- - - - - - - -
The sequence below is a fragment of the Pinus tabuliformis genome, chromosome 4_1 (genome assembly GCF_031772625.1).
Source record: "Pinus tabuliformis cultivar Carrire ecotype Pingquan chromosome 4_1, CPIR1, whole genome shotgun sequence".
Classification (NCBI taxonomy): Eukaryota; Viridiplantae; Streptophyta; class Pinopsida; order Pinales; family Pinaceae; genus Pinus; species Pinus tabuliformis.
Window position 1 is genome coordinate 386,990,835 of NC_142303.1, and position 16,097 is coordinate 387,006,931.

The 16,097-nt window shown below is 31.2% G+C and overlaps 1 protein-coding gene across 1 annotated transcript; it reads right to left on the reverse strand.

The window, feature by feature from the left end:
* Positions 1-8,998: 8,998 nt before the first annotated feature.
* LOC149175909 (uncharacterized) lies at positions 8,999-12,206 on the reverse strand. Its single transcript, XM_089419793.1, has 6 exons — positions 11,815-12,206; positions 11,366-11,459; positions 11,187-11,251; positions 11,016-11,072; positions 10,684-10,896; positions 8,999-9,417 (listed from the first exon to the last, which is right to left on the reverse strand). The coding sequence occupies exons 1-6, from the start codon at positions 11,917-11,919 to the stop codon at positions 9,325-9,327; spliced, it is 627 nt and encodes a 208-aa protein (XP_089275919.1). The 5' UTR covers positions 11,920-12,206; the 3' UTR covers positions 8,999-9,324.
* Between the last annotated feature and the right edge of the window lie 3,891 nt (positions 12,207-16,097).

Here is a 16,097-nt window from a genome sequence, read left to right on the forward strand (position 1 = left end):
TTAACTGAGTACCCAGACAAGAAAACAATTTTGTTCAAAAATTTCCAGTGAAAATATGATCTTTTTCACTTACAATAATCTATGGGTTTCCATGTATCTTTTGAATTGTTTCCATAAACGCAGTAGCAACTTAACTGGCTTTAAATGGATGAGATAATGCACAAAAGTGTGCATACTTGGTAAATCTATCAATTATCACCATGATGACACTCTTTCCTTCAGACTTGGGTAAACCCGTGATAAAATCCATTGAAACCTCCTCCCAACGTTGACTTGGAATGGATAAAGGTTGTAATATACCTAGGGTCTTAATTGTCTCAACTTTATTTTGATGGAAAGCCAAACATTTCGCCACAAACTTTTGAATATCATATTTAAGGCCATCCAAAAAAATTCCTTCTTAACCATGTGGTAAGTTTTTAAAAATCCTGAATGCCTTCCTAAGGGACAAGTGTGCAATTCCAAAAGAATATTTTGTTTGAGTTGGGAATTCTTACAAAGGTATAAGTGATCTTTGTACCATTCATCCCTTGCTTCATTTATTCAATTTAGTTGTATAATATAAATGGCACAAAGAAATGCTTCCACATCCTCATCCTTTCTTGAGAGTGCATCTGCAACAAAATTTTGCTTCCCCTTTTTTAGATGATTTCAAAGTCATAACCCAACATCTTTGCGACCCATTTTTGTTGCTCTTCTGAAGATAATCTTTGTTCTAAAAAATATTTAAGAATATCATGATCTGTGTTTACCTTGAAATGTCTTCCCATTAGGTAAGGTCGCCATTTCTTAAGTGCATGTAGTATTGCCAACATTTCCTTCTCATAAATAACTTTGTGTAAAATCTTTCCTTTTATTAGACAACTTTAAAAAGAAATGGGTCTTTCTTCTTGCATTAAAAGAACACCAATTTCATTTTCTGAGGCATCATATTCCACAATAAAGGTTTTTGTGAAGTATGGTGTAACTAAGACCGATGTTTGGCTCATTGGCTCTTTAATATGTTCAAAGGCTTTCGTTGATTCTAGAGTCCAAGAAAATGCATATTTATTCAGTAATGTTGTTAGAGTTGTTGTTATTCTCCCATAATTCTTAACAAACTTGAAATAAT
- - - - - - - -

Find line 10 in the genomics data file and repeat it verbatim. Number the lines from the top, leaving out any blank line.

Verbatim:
Here is a 16,097-nt window from a genome sequence, read left to right on the forward strand (position 1 = left end):